Are You Prepared For A School Bus Strike?
This is a post in the weekly Autism Hopes series by Lisa Quinones-Fontanez, a mom who blogs over at AutismWonderland.
I will never forget the first day I put my son, Norrin, on a school bus. He was two years old, his book bag straps kept falling off his shoulders, he had no language and he was still wearing diapers. Norrin’s been on a school bus ever since (he’ll be seven in a few days). He’s never gone to a school within walking distance. And most of the special needs children I know are taken to school by bus. It’s a service so many parents rely on. And I never even thought about what I would do if that service abruptly stopped. Not until recently anyway.
New York City students and families are being impacted by a school bus strike – 152,000 students to be exact, with a significant amount being students with special needs.
Norrin is one of those students. And on Day Two of the strike, our family is already struggling.
I work full-time outside of the home as a Legal Administrative Assistant, my husband is a Court Officer – we don’t have the kind of jobs where we can work from home. Norrin’s school is twenty miles away – far from public transportation. We have a car but I don’t know how to drive. If I were to take Norrin to school on my own it could take up to two hours in commuting (by bus, train and a short cab ride) or a thirty minute cab ride (about $75 each way).
But getting Norrin to school isn’t really the problem. It’s picking him up – that’s the issue. It interferes with work and after school therapies. I’ve spent this last week trying to weigh all my options in the event of a school bus strike. And we’re still trying to figure out the logistics and put together our contingency plan. But the reality is, there are no easy options. I’ve already used two vacation days to stay home – not sure how much longer we can last. The last strike was in 1979 and it lasted three months.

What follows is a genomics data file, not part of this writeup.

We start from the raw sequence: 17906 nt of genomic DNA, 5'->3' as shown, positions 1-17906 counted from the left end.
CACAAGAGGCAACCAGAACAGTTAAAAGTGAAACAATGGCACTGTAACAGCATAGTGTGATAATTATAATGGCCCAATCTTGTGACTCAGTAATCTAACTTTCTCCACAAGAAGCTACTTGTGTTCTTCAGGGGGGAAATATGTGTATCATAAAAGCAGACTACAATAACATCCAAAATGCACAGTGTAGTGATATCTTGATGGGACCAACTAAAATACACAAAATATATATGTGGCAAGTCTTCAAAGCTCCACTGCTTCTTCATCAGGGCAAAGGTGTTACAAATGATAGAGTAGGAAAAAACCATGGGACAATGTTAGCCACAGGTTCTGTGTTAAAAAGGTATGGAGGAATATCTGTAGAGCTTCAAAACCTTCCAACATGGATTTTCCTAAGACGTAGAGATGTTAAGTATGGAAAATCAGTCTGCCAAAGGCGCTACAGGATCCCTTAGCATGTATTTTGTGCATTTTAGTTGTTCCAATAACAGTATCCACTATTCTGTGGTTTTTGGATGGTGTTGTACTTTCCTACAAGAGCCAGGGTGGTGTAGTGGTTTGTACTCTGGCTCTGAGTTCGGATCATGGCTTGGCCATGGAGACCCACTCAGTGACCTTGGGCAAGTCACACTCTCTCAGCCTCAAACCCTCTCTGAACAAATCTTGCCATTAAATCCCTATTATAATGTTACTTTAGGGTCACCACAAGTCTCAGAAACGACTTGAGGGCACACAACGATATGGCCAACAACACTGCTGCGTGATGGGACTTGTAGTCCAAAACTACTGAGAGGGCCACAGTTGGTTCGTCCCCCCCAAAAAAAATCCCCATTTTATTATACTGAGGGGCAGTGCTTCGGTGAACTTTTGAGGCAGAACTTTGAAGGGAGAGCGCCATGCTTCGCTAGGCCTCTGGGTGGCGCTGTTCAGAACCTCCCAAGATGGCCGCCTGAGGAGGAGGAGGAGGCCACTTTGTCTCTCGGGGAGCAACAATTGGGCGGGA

Can you imagine if your special needs child missed three months of school because of a bus strike?
I’m hoping it doesn’t last that long. Because Norrin cannot miss three months of school or services.
But this strike has been an eye opener. I realized that I don’t have the contact information for any of Norrin’s five classmates. And even though Norrin does well riding trains and buses – I’ve never taken him up to school by myself. I haven’t even made the trip on my own. I love Norrin’s school, it was well worth the fight to get him there but I wish it were closer. I wish I had the ability to drop him off and to connect with other parents. Once things get back to normal, I’m going to reach out to the parents of Norrin’s classmates.
I’m home with Norrin and we’re ready to head out – maybe to the zoo or the museum. But I want to hear from you.
Are you impacted by the NYC School Bus Strike? What are you doing? For more strike information and reimbursement forms – please click HERE.
And if you’re not in NYC but you depend on a school bus to transport your child to and from school – do you have a Plan B if busing was no longer an option?
Categories: Autism, Cerebral Palsy, Children With Special Needs, Disability, Down Syndrome, Must Read, SPD, Special Needs, Special Needs Parenting, To The Max | Tags: autism, Autism Hopes, Disability, education, health, Kids with special needs on buses, school education, Special needs, Traveling and kids with special needs